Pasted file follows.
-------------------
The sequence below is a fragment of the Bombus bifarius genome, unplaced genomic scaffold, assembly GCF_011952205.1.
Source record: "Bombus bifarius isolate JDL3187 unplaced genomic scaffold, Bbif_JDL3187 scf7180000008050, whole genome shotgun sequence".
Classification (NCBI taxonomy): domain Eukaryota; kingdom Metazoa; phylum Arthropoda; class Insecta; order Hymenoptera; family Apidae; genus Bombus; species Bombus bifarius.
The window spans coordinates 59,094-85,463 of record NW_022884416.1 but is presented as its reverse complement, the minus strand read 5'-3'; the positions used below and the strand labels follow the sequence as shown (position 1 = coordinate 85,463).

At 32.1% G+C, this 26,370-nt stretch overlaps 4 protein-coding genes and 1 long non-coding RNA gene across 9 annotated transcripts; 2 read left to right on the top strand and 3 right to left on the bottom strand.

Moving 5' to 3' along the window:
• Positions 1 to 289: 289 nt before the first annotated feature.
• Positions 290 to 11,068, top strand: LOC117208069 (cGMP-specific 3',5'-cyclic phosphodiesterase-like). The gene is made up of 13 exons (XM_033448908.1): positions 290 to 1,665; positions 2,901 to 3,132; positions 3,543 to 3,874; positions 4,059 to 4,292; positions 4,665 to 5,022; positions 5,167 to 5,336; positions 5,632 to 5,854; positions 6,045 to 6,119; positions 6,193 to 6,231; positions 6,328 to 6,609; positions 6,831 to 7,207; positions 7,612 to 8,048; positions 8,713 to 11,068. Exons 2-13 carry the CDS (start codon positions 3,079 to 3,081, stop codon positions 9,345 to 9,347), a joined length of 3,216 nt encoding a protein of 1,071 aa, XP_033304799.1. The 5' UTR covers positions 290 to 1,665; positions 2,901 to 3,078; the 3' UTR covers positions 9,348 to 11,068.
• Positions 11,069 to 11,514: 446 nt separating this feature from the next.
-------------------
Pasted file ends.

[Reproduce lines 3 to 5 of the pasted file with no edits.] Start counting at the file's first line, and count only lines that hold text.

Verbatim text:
Classification (NCBI taxonomy): domain Eukaryota; kingdom Metazoa; phylum Arthropoda; class Insecta; order Hymenoptera; family Apidae; genus Bombus; species Bombus bifarius.
The window spans coordinates 59,094-85,463 of record NW_022884416.1 but is presented as its reverse complement, the minus strand read 5'-3'; the positions used below and the strand labels follow the sequence as shown (position 1 = coordinate 85,463).

At 32.1% G+C, this 26,370-nt stretch overlaps 4 protein-coding genes and 1 long non-coding RNA gene across 9 annotated transcripts; 2 read left to right on the top strand and 3 right to left on the bottom strand.